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By Sandra Bonnici Hoecherl
Associate Director of Education
Equity. Achievement gaps. Record-high teen unemployment. These are common phrases heard in our community and they are deep and multifaceted challenges we face. We all have a stake and a role to play in making sure that our youth are growing, learning, and reaching their full potentials. Sometimes the challenges can seem so large that solutions can feel almost out of reach or too large for any one agency to make an impact. But every action counts and sometime you must start small. It is with that in mind that the MCM Education Department has launched a pilot program focusing on teen workforce development.
This past semester MCM has been piloting and partnering with an alternative high school program run through Goodman Community Center and MMSD called “Seed to Table.” The nine students enrolled in this program are working toward graduation and learning about urban agriculture and culinary arts. Weekly collaborations with these students looks to transfer what they are learning in the classroom onto our rooftop garden and other outdoor environments. They also push to enhance additional job skills. This pilot program has been made possible through a grant from JP Morgan Chase.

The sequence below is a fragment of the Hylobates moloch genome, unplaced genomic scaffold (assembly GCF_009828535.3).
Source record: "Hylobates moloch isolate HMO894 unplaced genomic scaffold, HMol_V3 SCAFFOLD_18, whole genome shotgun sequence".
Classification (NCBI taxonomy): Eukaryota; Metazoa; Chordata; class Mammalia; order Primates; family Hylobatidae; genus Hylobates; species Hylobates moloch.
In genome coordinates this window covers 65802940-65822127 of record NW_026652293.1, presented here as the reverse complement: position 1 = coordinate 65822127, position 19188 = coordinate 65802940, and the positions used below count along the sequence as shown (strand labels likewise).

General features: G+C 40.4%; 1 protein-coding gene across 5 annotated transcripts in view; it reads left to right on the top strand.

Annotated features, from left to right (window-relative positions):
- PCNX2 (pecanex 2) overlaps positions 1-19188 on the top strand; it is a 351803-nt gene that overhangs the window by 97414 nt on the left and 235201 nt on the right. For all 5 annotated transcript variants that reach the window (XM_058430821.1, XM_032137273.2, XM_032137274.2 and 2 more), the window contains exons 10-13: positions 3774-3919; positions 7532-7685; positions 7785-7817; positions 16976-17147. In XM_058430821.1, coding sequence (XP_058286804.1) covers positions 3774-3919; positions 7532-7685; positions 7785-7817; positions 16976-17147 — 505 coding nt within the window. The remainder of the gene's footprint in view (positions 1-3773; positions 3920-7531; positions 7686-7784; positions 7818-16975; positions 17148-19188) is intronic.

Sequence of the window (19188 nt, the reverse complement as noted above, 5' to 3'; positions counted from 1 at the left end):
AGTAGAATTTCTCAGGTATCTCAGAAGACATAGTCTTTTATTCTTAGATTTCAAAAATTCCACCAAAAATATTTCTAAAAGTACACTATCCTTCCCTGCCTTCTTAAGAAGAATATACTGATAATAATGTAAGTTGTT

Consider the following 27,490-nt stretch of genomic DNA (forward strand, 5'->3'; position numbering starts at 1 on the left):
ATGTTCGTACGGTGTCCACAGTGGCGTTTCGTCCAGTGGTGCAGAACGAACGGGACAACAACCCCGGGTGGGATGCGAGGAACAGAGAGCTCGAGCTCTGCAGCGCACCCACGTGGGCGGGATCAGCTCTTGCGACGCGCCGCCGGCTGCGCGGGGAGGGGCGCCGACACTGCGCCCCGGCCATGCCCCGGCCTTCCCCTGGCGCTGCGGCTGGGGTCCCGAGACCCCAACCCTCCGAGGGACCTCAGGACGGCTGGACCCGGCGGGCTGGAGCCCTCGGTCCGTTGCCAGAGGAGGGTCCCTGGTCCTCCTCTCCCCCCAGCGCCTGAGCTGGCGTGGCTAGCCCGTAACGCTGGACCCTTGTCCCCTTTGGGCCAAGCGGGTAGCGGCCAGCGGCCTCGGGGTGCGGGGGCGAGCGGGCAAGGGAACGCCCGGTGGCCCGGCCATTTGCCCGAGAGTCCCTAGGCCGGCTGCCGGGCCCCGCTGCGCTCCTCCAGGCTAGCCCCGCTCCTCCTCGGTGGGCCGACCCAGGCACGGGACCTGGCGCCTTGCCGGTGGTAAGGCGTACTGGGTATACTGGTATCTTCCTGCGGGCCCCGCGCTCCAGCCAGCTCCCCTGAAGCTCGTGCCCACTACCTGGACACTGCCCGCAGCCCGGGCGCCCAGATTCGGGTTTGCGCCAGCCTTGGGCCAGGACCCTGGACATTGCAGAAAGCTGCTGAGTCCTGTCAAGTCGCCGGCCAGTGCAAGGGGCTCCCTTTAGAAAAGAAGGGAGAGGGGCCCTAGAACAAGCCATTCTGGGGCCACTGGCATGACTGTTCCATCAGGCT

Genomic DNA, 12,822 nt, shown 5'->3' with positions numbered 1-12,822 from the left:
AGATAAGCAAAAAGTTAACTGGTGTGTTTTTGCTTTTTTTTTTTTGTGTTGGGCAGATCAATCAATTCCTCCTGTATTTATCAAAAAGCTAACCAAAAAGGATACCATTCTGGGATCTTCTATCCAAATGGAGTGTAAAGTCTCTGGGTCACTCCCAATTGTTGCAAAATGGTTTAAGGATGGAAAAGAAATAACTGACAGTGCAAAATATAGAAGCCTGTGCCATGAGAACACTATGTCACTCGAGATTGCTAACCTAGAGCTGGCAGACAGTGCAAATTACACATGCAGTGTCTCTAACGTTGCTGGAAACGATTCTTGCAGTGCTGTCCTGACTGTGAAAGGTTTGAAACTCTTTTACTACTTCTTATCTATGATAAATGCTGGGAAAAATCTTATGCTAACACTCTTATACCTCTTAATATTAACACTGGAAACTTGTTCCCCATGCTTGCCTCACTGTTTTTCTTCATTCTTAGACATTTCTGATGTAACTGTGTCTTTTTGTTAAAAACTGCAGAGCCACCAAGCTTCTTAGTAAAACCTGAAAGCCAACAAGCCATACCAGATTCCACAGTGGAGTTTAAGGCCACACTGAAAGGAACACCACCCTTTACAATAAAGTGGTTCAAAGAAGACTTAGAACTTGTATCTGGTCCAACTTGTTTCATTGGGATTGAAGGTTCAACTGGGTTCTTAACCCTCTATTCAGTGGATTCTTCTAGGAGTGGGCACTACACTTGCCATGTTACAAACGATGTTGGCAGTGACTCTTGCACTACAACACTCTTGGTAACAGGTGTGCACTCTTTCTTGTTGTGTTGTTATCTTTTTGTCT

Every week students work with MCM rooftop manager, Julie King, to learn about different aspects of non-traditional urban garden spaces. Students have learned about green roof systems, animal care and handling in public settings, visitor engagement, and planting and growing in rooftop and patio environments. Plus they had great fun along the way. These experiences will help prepare them to apply for seasonal employment here at MCM and also build career skills in an emerging sector, urban agriculture. We are looking forward to welcoming our newest employees into MCM this summer!
Also during this first semester, Seed to Table students—including those most in need of support and resources to graduate and to envision a career path—worked with MCM staff to develop best practices for their unique learning experience. And, in addition to helping fund this project, JP Morgan Chase volunteers will be meeting with the students in the near future to coach them on interview skills and financial literacy.
Our first semester of working in-depth with a small group of students in helping them attain graduation and work force skills has proven to be invaluable learning and development for MCM. The next step is to continue to grow a program that will be part of a larger community solution toward decreasing the achievement gap and building youth workforce skill. We will continue to partner and collaborate with local businesses and agencies and keep our members up to date and involved in our progress.